A recent DMV study shows Virginia is out of line with other states when it comes to re-testing older drivers. The study cites a dozen states that have no restrictions for older drivers. But 19 other states have an average cut off age of 71.
They never met a firecracker by the name of Marguerite Overton.
Standing all of five feet tall, Marguerite Overton adjusted the front seat of her 2004 van as far up as it would go.
"As you can see I have short legs, short everything,” Overton said.
Mrs. Overton doesn't look like it, but she's 88 and as sharp as any knife in the drawer. She’s been driving for some 60 years.
Some Virginia lawmakers think older drivers, like Marguerite, should be tested more often if they want to renew their license.
Currently, when Virginia drivers turn 80, they must re-apply in person to renew their license and take a vision test. A new bill would require the same thing, but at 75.
Between 2003 and 2012, federal officials say the number of licensed drivers 65 and older grew to 35 million.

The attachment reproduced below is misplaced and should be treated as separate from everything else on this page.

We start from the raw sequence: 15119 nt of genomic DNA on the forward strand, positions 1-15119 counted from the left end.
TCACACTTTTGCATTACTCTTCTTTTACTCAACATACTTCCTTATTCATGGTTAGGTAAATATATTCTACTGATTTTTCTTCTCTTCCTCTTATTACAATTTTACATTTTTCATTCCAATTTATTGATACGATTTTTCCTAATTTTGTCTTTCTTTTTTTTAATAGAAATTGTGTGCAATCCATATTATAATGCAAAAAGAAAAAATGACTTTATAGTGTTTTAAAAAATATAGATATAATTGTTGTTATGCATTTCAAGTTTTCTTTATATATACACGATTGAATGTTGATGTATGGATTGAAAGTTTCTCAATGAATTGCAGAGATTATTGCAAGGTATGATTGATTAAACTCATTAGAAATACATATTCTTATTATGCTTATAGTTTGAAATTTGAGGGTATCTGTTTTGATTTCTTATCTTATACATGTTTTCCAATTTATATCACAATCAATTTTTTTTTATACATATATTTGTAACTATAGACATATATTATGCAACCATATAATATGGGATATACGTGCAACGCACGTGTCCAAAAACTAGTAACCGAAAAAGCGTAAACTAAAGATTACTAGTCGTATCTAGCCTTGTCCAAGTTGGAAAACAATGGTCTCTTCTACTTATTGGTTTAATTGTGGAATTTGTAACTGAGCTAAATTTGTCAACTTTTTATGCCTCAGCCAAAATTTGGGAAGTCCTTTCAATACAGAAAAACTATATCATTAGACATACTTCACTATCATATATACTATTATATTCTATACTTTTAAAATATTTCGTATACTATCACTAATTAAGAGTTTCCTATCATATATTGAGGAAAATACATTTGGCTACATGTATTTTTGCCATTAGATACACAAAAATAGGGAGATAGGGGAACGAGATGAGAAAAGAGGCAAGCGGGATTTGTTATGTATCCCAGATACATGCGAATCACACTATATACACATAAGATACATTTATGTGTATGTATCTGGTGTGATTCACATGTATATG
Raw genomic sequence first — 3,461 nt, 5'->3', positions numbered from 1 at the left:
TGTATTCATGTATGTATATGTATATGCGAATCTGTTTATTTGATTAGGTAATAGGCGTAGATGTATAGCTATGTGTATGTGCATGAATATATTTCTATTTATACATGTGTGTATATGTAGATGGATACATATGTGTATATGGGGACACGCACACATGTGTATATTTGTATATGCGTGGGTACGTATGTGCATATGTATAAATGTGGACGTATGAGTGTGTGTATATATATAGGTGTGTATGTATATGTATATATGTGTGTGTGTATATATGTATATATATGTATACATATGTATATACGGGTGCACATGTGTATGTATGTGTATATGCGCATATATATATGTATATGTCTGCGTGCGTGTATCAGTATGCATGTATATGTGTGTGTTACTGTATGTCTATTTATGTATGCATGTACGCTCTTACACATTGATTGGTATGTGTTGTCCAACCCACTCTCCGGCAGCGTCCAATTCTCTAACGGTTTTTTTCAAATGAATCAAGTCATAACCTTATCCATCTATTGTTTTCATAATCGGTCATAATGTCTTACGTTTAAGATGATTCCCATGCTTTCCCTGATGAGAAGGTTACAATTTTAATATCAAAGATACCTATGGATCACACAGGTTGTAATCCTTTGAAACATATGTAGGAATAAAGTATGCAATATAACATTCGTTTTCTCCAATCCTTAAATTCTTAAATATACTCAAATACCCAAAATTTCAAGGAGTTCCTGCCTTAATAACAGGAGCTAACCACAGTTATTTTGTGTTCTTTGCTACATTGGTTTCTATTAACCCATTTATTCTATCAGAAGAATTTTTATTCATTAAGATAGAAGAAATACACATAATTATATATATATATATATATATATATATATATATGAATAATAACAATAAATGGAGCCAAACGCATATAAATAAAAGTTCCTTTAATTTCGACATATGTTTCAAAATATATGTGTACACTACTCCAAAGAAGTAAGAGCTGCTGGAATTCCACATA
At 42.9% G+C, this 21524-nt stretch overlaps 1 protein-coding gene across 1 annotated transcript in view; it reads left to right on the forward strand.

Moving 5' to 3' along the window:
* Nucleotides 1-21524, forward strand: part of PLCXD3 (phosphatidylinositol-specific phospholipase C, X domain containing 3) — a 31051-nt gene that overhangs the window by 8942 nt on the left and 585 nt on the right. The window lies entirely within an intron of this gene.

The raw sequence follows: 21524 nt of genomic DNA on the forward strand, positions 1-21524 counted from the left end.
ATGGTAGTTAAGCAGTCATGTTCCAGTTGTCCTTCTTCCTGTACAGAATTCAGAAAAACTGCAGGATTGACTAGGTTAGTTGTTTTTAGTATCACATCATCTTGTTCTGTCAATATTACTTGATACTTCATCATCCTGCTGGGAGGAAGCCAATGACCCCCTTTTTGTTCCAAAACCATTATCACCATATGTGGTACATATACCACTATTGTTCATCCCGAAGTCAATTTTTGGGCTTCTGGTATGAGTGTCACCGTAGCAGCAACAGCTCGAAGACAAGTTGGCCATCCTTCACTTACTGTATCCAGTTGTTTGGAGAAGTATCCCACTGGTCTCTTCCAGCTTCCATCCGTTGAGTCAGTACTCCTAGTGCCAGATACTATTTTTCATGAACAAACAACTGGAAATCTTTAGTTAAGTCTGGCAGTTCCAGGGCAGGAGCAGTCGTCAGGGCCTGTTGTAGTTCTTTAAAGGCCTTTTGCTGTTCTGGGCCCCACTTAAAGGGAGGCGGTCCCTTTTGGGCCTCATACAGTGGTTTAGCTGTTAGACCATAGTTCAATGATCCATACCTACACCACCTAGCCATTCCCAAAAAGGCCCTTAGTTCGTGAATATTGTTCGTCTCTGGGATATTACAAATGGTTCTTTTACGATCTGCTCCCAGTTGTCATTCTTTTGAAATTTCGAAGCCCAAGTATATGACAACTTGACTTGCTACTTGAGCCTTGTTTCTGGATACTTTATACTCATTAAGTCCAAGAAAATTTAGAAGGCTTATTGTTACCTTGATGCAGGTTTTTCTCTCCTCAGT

During that same time, 214,000 accidents involved older drivers.
I asked Mrs. Overton, "Is it harder for you to judge distance or is your eyesight pretty doggone good?"
"My eyesight's good thank goodness,” Overton said.
As we cruised through Blacksburg, I asked Mrs. Overton if she had friends, older drivers who shouldn't be driving. I asked her to be honest.
With her eyes fixed on the road, she said, "You're not going to get me to name them are you? haha!"
Many older drivers don't want rules changed that could take away or limit their driving privileges.
Mrs. Overton said she's no different.
"No one wants to give it up. Nobody wants to give up independence that we do not have otherwise,” she said.
Mrs. Overton turns 89 in April and says shes got no problem getting re-tested to renew her license, but don't base it only on age.
Lawmakers say they don't expect the rules to change this year.